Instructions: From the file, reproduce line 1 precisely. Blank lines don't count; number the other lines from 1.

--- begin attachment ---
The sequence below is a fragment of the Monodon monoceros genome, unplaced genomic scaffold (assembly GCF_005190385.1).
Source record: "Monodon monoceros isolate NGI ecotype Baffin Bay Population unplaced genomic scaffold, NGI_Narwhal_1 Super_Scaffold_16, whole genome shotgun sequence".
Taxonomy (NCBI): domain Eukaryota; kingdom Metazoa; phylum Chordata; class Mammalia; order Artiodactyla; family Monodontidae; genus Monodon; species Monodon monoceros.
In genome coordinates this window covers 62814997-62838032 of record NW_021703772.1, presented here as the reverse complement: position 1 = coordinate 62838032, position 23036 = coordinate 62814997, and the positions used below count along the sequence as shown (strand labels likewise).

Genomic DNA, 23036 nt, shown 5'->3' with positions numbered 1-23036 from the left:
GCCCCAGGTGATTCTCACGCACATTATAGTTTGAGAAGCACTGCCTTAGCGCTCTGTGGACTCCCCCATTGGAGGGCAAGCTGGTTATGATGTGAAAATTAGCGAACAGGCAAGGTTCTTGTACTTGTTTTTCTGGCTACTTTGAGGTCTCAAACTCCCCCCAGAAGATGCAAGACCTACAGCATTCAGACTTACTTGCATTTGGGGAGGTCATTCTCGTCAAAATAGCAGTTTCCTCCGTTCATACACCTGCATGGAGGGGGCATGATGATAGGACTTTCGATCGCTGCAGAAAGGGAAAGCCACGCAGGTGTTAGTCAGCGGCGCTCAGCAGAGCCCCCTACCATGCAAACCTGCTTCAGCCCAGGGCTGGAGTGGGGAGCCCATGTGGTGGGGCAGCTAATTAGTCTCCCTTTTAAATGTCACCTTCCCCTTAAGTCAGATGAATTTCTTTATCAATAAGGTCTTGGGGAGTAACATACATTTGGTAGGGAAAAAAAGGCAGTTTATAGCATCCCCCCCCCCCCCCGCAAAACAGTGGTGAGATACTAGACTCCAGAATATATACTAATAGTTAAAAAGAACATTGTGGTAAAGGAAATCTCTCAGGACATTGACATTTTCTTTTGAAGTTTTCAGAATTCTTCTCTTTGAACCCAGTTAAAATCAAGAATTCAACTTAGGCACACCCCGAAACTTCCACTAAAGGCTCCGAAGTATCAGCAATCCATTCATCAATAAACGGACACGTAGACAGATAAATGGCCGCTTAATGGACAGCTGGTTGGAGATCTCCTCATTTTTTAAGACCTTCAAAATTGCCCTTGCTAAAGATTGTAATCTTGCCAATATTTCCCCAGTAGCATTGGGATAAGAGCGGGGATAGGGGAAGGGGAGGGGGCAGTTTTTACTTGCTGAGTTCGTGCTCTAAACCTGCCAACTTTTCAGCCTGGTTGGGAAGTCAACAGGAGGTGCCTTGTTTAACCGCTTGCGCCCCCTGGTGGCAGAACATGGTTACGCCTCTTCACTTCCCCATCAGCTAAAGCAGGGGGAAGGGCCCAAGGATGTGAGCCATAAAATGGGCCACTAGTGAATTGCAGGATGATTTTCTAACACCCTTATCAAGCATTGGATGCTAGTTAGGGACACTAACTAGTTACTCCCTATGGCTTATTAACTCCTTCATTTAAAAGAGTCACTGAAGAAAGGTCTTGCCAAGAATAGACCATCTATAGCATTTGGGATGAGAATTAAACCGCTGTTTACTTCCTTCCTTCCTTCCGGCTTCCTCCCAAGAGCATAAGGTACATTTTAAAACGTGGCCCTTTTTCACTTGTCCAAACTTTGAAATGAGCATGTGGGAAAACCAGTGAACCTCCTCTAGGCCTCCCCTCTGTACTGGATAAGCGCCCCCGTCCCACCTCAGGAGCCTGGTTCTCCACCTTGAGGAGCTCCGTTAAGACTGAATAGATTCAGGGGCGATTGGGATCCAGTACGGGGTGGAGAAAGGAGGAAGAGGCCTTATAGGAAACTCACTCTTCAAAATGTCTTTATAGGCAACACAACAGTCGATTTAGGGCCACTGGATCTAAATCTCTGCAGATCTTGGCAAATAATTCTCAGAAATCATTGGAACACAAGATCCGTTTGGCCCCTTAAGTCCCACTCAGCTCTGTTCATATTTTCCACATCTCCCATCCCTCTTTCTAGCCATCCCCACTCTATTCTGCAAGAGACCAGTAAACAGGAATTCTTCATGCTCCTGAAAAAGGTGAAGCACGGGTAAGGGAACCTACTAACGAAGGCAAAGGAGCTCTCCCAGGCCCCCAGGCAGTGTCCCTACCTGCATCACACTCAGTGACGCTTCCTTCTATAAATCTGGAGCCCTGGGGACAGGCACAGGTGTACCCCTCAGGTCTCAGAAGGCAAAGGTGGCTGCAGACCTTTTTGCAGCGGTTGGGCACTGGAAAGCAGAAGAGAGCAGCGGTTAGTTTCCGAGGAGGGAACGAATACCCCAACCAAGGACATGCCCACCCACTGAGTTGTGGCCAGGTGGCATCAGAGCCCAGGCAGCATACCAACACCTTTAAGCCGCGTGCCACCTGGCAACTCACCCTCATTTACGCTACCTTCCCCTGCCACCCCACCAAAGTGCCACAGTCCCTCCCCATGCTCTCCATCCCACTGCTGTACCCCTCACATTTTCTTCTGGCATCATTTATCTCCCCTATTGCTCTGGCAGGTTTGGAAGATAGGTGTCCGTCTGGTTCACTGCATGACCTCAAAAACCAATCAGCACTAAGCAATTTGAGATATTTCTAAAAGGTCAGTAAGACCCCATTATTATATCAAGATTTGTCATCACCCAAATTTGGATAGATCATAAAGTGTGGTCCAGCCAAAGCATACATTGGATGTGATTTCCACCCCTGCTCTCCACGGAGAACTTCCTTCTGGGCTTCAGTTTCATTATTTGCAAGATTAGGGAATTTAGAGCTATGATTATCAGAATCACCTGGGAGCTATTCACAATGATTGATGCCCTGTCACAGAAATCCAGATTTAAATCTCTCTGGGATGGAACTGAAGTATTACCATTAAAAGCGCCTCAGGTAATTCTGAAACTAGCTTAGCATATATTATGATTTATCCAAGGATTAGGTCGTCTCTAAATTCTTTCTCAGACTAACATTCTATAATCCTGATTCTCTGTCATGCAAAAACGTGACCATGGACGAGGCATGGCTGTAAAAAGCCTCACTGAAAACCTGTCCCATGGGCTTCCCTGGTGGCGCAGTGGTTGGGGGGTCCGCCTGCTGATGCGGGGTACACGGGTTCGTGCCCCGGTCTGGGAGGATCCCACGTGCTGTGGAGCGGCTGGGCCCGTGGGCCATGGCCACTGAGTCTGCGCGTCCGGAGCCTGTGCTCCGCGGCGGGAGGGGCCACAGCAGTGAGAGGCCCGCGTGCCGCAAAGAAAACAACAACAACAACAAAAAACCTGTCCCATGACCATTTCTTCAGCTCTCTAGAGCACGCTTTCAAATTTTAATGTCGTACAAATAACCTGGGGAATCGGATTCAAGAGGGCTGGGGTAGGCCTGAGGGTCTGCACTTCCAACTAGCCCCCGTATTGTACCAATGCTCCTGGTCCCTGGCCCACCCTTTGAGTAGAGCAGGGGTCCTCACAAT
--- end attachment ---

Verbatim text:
The sequence below is a fragment of the Monodon monoceros genome, unplaced genomic scaffold (assembly GCF_005190385.1).